Do seasons affect your mood?


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The sun setting on a bunch of daffodils in April.

Nitya Borra, Contributing Writer

What’s your favorite season?  As seasons change, many of us experience changes in our mood and behavior. Psychiatric Times mentions that “seasonality” is when a season changes, affecting mood, energy, sleep, appetite, food preference, or desire to socialize with others. There may be a sense of sadness, loss, and lethargy that accompanies shortening days of winter. 

In the second century, Greco-Roman physicians were treating lethargy with sunlight. In 1894, explorer Frederick Cook linked seasonal sunlight loss to a mood disorder. More recently, characteristics of seasonal affective disorder (SAD) have been dated back to 1984. This method would not work for the modern teenager, as we experience more significant mood changes that cannot be treated only with access to sunlight. 

John Hopkins Medicine informs that although there is no direct cause of SAD, it was determined that shorter days and less daylight can trigger chemical changes in the brain leading to mood changes during season changes. Additionally, melatonin, a sleep-related hormone, also is researched to be linked to SAD.

The National Institute of Mental Health informs that serotonin and melatonin maintain a daily rhythm that is tied to the seasonal changes. Changes in serotonin and melatonin levels negatively impact normal daily rhythm. Because of this, the length of days change sleep patterns, mood, and behavior. Deficits in vitamin D also can cause seasonal mood changes. With less daylight in the winter, people with SAD sometimes consume less vitamin D. For me, less vitamin D consumption impacts and even lowers my serotonin levels. 

Many common symptoms of SAD today involve feeling down as seasons change, having less energy than usual, feeling less productive, or mood swings. Common abnormal sleep patterns involve excess sleepiness, insomnia, or sleep deprivation. Other bodily changes include change of appetite, fatigue, or weight gain.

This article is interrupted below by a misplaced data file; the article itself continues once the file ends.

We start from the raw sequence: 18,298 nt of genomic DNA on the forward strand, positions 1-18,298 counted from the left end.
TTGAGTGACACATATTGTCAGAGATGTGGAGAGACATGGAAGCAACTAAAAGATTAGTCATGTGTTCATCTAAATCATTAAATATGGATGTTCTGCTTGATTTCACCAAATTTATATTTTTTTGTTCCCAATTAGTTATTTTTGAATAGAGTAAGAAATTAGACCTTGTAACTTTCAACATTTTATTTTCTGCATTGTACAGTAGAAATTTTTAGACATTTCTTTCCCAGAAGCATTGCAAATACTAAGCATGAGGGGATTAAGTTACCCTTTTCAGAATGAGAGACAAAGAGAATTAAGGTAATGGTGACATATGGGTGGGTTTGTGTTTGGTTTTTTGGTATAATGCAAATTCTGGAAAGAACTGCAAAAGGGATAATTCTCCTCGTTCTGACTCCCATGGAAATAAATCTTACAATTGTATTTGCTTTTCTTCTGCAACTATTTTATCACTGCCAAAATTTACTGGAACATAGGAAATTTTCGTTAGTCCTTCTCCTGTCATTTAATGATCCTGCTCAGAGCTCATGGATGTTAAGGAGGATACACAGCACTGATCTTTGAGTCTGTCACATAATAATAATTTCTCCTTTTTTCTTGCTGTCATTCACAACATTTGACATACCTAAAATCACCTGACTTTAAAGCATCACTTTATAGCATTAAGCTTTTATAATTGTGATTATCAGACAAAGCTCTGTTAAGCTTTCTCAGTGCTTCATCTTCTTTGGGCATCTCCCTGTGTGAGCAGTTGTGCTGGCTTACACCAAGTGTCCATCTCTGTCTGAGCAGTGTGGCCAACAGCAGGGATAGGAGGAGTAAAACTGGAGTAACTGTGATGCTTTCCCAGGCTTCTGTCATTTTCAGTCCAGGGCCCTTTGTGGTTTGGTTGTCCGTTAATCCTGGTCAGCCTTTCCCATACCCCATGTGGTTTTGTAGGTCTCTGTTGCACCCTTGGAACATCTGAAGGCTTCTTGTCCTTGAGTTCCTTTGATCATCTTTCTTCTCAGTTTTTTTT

On the other hand, there are many easy home remedies and lifestyle alterations to significantly reduce “winter blues,” before experiencing significant seasonal mood and behavioral changes. Spending time outside, even on cold or cloudy days, is a great way to keep your mood stable. Eating a well-balanced diet and connecting socially with friends will tremendously benefit your mood. For me, exercising regularly also has significantly decreased seasonal mood changes by lifting my mood and reducing stress and anxiety. 

Great ways for me to keep my mood stable include making my environment  brighter by opening blinds or windows. I like taking a walk outside, soaking up the sun when it’s shining, and enjoying the outdoor environment. Finally, normalizing my sleep patterns by creating a strong sleep schedule helped me reduce sleep deprivation and oversleeping. 

Seasonal changes in mood can be tough, and it’s crucial to learn how recognizing symptoms of SAD and using remedies to keep your mood and mental health stable can help you avoid frequent mood changes. 

By learning how to stabilize your mood and behavior patterns as seasons change, you will be able to understand what methods work for you in order to keep your head up and continue living your best life, regardless of the weather.